A proposal by Public Security Minister Fernando Berrocal to authorize 18,000 private security guards to carry out some police tasks has triggered concern among lawmakers. They’ve asked the minister to explain his plans to them and postpone signing the proposal.
Elizabeth Fonseca, a legislator with the Citizen Action Party (PAC), expressed doubts about the training of the private security guards, controls over what companies would be contracted and an outstanding debt of ¢2.3 billion ($4.5 million) some of these companies have with the Costa Rican Social Security System (Caja), according to the daily La Nación.
Berrocal assured legislators that the functions of the security guards would be limited to providing information to police officers in their fight against crime. He explained they would not assume tasks such as arrests, chases, closing highways and evictions.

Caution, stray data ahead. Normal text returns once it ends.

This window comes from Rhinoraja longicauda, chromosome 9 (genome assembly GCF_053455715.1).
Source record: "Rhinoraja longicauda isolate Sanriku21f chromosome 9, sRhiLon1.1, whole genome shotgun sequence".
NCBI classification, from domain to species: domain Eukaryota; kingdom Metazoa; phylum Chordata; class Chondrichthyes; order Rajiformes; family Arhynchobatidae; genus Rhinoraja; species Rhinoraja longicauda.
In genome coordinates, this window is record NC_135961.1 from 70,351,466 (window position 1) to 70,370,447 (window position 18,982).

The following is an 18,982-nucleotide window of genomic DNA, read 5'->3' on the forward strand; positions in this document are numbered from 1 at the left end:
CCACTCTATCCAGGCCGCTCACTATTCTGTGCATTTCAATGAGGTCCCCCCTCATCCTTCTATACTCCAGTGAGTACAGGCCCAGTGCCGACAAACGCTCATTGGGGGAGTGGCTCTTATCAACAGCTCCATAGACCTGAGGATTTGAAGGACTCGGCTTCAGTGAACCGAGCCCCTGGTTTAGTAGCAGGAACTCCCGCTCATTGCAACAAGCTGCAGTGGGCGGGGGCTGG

Legislators from PAC have also questioned supposed ties between private security companies and Vice-Minister of Public Security Rafael Gutiérrez and the director of the nation’s police force, Osvaldo Alpízar.
Berrocal, however, insists no conflict of interest exists because the two officials resigned from their companies before taking the government positions, according to the daily.
Fonseca requested that Berrocal postpone signing the agreement with security companies, originally scheduled for Aug. 4, until lawmakers have a chance to review the proposal in more detail.